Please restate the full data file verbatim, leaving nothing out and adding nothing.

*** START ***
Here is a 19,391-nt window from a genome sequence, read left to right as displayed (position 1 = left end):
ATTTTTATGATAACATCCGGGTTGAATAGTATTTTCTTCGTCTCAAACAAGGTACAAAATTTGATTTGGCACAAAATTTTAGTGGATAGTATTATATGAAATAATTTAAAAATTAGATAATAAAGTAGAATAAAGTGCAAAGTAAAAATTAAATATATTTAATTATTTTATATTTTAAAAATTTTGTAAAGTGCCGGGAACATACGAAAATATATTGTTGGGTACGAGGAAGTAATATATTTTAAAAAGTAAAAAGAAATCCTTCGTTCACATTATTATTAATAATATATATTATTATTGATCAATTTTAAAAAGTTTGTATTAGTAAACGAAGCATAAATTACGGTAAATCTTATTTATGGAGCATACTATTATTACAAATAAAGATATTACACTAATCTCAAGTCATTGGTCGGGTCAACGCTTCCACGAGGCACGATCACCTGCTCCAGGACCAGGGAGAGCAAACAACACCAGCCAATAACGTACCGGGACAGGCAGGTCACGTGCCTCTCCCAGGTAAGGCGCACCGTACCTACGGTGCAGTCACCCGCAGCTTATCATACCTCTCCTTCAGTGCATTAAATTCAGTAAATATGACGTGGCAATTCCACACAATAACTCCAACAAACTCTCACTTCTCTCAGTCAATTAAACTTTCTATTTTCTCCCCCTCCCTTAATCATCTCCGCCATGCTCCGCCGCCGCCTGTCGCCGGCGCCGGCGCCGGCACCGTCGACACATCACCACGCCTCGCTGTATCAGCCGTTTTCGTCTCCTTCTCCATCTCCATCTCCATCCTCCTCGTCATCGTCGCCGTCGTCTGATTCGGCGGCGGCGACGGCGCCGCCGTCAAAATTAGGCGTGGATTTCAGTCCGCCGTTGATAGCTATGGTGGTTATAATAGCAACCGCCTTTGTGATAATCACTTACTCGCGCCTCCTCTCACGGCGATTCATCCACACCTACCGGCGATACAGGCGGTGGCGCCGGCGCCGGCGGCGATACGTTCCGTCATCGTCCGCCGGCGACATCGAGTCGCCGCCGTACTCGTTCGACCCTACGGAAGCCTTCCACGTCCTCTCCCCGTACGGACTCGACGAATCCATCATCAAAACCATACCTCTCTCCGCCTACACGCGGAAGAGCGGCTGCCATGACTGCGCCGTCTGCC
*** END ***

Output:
Here is a 19,391-nt window from a genome sequence, read left to right as displayed (position 1 = left end):
ATTTTTATGATAACATCCGGGTTGAATAGTATTTTCTTCGTCTCAAACAAGGTACAAAATTTGATTTGGCACAAAATTTTAGTGGATAGTATTATATGAAATAATTTAAAAATTAGATAATAAAGTAGAATAAAGTGCAAAGTAAAAATTAAATATATTTAATTATTTTATATTTTAAAAATTTTGTAAAGTGCCGGGAACATACGAAAATATATTGTTGGGTACGAGGAAGTAATATATTTTAAAAAGTAAAAAGAAATCCTTCGTTCACATTATTATTAATAATATATATTATTATTGATCAATTTTAAAAAGTTTGTATTAGTAAACGAAGCATAAATTACGGTAAATCTTATTTATGGAGCATACTATTATTACAAATAAAGATATTACACTAATCTCAAGTCATTGGTCGGGTCAACGCTTCCACGAGGCACGATCACCTGCTCCAGGACCAGGGAGAGCAAACAACACCAGCCAATAACGTACCGGGACAGGCAGGTCACGTGCCTCTCCCAGGTAAGGCGCACCGTACCTACGGTGCAGTCACCCGCAGCTTATCATACCTCTCCTTCAGTGCATTAAATTCAGTAAATATGACGTGGCAATTCCACACAATAACTCCAACAAACTCTCACTTCTCTCAGTCAATTAAACTTTCTATTTTCTCCCCCTCCCTTAATCATCTCCGCCATGCTCCGCCGCCGCCTGTCGCCGGCGCCGGCGCCGGCACCGTCGACACATCACCACGCCTCGCTGTATCAGCCGTTTTCGTCTCCTTCTCCATCTCCATCTCCATCCTCCTCGTCATCGTCGCCGTCGTCTGATTCGGCGGCGGCGACGGCGCCGCCGTCAAAATTAGGCGTGGATTTCAGTCCGCCGTTGATAGCTATGGTGGTTATAATAGCAACCGCCTTTGTGATAATCACTTACTCGCGCCTCCTCTCACGGCGATTCATCCACACCTACCGGCGATACAGGCGGTGGCGCCGGCGCCGGCGGCGATACGTTCCGTCATCGTCCGCCGGCGACATCGAGTCGCCGCCGTACTCGTTCGACCCTACGGAAGCCTTCCACGTCCTCTCCCCGTACGGACTCGACGAATCCATCATCAAAACCATACCTCTCTCCGCCTACACGCGGAAGAGCGGCTGCCATGACTGCGCCGTCTGCC